Posted March 14, 2019 | View original publication
Support from the Buffett Early Childhood Institute is helping Husker Tuyen Huynh channel her research passion into help for parents of young children.
In her first year as a graduate student, Huynh traveled to Jalagon, India, as part of a cohort tasked with building a partnership with an Indian school and the University of Nebraska-Lincoln’s College of Education and Human Sciences.
For six weeks she observed teacher-student interactions, studied curriculum, and learned about the Indian school system. She witnessed the integration of mindfulness in students’ daily routine. Teachers used mindfulness techniques — yoga in the mornings, breathing exercises, and setting intentions throughout the day — to orient, focus and prepare children to learn.
“I remember being inspired,” Huynh said. “I left India knowing I wanted to learn ways to measure mindfulness and get it to the population I’m interested in helping.”
Mindfulness is moment-to-moment non-judgmental awareness of one’s experience. According to the American Psychological Association, mindfulness offers proven benefits such as reducing stress and anxiety while increasing focus and memory.
As a mindfulness practitioner for more than a decade, Huynh has merged her own interest in cultivating mindfulness with her academic interest in child development. She believes that the right tools can help parents create more nurturing environments for their children, which leads to improved outcomes for children’s health and development.
Now, she is using a fellowship from the Buffett Early Childhood Institute Graduate Scholars program to better understand parental well-being.
The Buffett Institute is a four-campus, multidisciplinary research, practice, policy, and outreach center devoted to improving the development and learning of children from birth through age 8. The institute works collaboratively with university partners, communities, agencies, schools and families to implement evidence-based, high-quality systems and practices designed to help children.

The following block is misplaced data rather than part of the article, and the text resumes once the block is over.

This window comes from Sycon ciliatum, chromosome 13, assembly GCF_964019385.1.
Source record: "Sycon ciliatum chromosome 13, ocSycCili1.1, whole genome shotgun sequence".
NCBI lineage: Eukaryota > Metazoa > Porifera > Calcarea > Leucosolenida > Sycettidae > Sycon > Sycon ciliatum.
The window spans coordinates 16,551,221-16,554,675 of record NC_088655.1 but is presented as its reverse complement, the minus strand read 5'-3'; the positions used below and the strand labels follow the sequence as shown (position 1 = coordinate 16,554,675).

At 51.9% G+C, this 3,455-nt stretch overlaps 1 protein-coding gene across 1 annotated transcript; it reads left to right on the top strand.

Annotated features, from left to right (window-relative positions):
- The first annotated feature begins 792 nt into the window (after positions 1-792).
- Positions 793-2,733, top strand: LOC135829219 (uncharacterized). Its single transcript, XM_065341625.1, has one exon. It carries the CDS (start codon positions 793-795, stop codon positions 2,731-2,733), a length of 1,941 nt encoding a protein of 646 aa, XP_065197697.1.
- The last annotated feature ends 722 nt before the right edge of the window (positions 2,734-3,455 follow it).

One such example is the graduate scholars program, which awards one-year fellowships worth up to $25,000 to a maximum of four doctoral students each year. The program is designed to foster the growth of diverse, exceptional graduate students in all fields conducting research about young children and their families, with particular attention to children placed at risk as a consequence of poverty and social and environmental circumstances. The Buffett Institute is now accepting applications for 2019-20.
Huynh, a doctoral candidate, is one of three 2018-19 recipients of the fellowship. The others are Shreya Roy from the University of Nebraska Medical Center and Andrew Riquier from the University of Nebraska at Omaha.
“The 2018-19 class of scholars are doing a terrific job of infusing the academic world with groundbreaking research, and we are eager to learn more from them,” said Kate Gallagher, director of research and evaluation at the Buffett Institute.
Huynh said the Buffett funding has helped her pursue what is her dream project — an investigation into whether using mindful self-compassion techniques lowers parental stress. To that end, she is conducting comparative research to examine the effectiveness of the Circle of Security parenting intervention program and how it compares with the same program layered with a mindfulness component.
The Circle of Security is used across the country to help parents build a strong relationship with their children. Empirical evidence of its effectiveness has been understudied to date.
Huynh will track data before, during, and after participants receive the Circle of Security parenting intervention. Then she will compare results to see which intervention group had better outcomes — those who received additional mindfulness instruction versus those who did not.
Huynh’s research will produce important data based on observations, interviews and surveys.
“At its core, (Circle of Security) is a well-designed program,” said Julia Torquati, professor of child, youth and family studies, and Huynh’s faculty mentor. “ Security evidence of its effectiveness will be valuable.
“And, (Huynh) will have high-quality data that can answer the questions she’s asking and beyond.”
Huynh anticipates her biggest challenge will be assumptions that the mindfulness movement is a religion. She intends to get this message across by consistently delivering the neurological and physiological perspective.
“Tuyen has the disposition of a scholar,” Torquati said. “Her inclination is to turn over every stone. She’s rigorous and thoughtful in her methodology. She holds great promise.”
Once she completes her doctoral work, Huynh intends to remain in academia to continue researching and teaching.
The deadline to apply for the Buffett Institute’s 2019-2020 Graduate Scholars is March 29. Learn more about the program.